“What do you when you’re up against an 800-pound gorilla?” asks publicist Ronni Chasen, who was helping the “Rhapsody” campaign. “You have an event like this. It does bring people out. It gets them attention. It brings a little focus to a small movie that’s a dark horse.”
Inevitably, whether or not a film gets exposure at all comes down to money.
“The budget of the movie impacts our choices,” says Tom Ortenberg, president of Lions Gate Releasing, which is behind “Monster’s Ball” and “Lantana,” underdog contenders both. “We have to build better mousetraps.”
“Lantana,” which cost about $3.3 million, has so far benefited from a seven-prize sweep, including best picture, at the Australian Film Institute awards Nov. 16 (Variety, Nov. 26 – Dec. 2).
“We feel like, through the exposure the film has had in the fall, it’s established itself as a credible contender for awards season honors,” Ortenberg says. “Knowing we weren’t going to outspend the competition, it’s important to get mentions in Entertainment Weekly and Variety.”
In addition, Lions Gate has held what it calls educational screenings of “Lantana” at colleges such as UCLA, USC and NYU. Australian consulates in New York, Los Angeles and Washington also have shown the film.
“Monster’s Ball,” a fast-tracked, $4.5-million production that began shooting in May, was screened for the first time at the closing night of the AFI Fest on Nov. 11.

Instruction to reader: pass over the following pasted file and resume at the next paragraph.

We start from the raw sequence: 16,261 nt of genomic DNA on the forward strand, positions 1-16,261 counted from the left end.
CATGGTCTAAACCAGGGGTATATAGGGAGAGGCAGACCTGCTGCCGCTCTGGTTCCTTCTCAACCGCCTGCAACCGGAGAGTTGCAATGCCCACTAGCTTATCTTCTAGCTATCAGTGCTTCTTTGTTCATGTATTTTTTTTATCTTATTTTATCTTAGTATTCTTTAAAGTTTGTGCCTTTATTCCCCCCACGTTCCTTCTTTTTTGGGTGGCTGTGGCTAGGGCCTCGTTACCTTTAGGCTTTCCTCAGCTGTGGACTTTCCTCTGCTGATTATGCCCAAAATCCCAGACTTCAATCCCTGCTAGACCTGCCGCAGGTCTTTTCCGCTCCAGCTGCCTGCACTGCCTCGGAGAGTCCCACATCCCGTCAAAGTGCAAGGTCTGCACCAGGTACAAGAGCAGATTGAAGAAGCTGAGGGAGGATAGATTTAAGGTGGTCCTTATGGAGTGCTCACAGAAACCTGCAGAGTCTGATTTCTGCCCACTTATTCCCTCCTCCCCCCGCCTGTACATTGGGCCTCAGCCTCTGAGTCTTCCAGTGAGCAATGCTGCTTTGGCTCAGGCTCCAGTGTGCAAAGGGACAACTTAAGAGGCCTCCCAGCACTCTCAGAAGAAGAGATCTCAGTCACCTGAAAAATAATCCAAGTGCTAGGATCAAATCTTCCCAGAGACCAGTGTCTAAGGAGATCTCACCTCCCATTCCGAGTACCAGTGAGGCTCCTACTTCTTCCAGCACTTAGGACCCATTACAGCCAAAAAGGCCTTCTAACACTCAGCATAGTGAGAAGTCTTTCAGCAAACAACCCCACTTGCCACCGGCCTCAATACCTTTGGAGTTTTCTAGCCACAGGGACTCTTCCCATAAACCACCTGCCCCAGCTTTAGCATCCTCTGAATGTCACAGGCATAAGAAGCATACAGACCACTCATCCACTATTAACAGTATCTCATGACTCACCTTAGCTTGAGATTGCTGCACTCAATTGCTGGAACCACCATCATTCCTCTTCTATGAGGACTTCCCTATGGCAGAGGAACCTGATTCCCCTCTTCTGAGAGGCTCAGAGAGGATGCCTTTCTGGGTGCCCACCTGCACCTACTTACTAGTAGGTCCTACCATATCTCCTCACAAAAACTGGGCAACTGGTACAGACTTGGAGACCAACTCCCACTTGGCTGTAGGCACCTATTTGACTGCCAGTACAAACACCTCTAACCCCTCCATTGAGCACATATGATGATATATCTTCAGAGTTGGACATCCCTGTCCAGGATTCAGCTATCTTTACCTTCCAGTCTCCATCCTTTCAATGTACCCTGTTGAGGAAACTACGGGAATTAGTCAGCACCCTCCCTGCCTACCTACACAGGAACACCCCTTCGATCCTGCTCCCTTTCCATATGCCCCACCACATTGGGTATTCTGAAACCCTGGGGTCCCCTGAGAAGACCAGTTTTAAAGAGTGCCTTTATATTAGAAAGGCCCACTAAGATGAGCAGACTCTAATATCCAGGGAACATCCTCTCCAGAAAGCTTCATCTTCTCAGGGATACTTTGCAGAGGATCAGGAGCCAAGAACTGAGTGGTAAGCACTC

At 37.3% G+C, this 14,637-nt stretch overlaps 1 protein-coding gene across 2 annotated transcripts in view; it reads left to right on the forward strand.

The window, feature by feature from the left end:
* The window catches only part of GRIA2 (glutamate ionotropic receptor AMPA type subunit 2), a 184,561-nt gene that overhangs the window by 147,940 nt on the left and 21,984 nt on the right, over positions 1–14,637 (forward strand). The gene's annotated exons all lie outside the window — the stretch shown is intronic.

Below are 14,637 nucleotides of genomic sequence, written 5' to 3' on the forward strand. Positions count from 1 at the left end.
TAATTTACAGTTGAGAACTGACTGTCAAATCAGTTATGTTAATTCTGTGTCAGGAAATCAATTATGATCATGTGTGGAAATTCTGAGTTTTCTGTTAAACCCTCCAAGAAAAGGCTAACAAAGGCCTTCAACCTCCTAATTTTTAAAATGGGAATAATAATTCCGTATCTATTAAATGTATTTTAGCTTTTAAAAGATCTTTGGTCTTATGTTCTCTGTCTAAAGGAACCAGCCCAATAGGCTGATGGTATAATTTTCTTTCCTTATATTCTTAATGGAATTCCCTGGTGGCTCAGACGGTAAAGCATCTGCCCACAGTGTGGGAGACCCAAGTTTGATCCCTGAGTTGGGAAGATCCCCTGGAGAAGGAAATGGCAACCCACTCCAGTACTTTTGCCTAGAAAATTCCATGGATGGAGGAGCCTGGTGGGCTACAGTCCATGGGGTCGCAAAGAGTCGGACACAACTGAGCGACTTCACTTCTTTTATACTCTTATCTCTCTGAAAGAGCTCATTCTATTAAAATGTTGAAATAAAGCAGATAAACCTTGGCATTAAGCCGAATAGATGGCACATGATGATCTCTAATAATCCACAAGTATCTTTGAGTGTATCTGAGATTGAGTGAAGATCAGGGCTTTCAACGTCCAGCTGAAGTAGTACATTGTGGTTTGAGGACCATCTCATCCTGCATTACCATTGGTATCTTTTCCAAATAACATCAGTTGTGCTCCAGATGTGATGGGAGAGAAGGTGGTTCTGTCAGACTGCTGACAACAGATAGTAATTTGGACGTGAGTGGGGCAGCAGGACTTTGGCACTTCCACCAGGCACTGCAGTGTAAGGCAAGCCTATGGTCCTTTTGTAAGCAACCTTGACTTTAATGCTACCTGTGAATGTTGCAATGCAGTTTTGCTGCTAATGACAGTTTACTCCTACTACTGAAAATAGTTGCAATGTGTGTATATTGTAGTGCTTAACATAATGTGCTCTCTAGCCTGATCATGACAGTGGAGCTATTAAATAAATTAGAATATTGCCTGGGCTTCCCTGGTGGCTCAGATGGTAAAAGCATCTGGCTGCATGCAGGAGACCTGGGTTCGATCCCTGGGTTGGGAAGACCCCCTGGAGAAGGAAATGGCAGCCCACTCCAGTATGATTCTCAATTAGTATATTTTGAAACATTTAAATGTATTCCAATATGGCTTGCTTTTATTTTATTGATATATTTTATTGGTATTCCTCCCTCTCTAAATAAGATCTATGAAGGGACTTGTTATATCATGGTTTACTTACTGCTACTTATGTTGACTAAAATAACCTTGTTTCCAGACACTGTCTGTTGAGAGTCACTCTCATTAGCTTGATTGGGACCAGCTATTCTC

“We knew we didn’t have the luxury of time,” Ortenberg says, “but our strategy was to launch it with a bang and instantly get it on everyone’s radar screen. It worked with the AFI. Out of that one screening it got rave reviews and instantly put Halle Berry on the short list for Oscar contenders. Now what we need to do is to keep the picture front and center, to the extent that we can.”
Hyperbole aside, it’s no small task to stand out in a sea of competing interests.
“It’s the old theory of David vs. Goliath,” says David Dinerstein, co-president of Paramount Classics, which released “Rhapsody” and had a similarly uphill climb — eventually resulting in two Academy Award nominations — with “You Can Count on Me” last year.
“What we lack in marketing dollars we have to make up in sheer passion and grassroots marketing,” says Dinerstein, whose company is also pushing three other relatively modest films — Ed Burns’ “Sidewalks of New York”; “Focus,” with Bill Macy and Laura Dern; and Barbet Schroeder’s “Our Lady of the Assassins.”
One of the advantages of releasing small quality films toward the end of the year is that you can spend the same promotional dollars for two distinct purposes — boosting box office and angling for nominations.
For “Sidewalks,” Burns has hit the college circuit, trying to boost the pic with younger audiences, and has appeared on Conan O’Brien’s talkfest and “The Today Show.” The former was aimed at the film’s core demos, while the “Today” visit may have snared some award voters.
“We may not be able to afford a full newspaper page, but perhaps we can get a smaller fractional ad that may actually get better placement,” Dinerstein says. “What we’re trying to do is what everyone is trying to do — get positive word of mouth, which will build an audience for the film and hopefully get it some awards consideration.”
Timmermann, one of the “Rhapsody” producers, is philosophical about the quest for awards. “I sometimes think films are like spreading the gospel, like propaganda,” she says. “You just have to get the message out there.”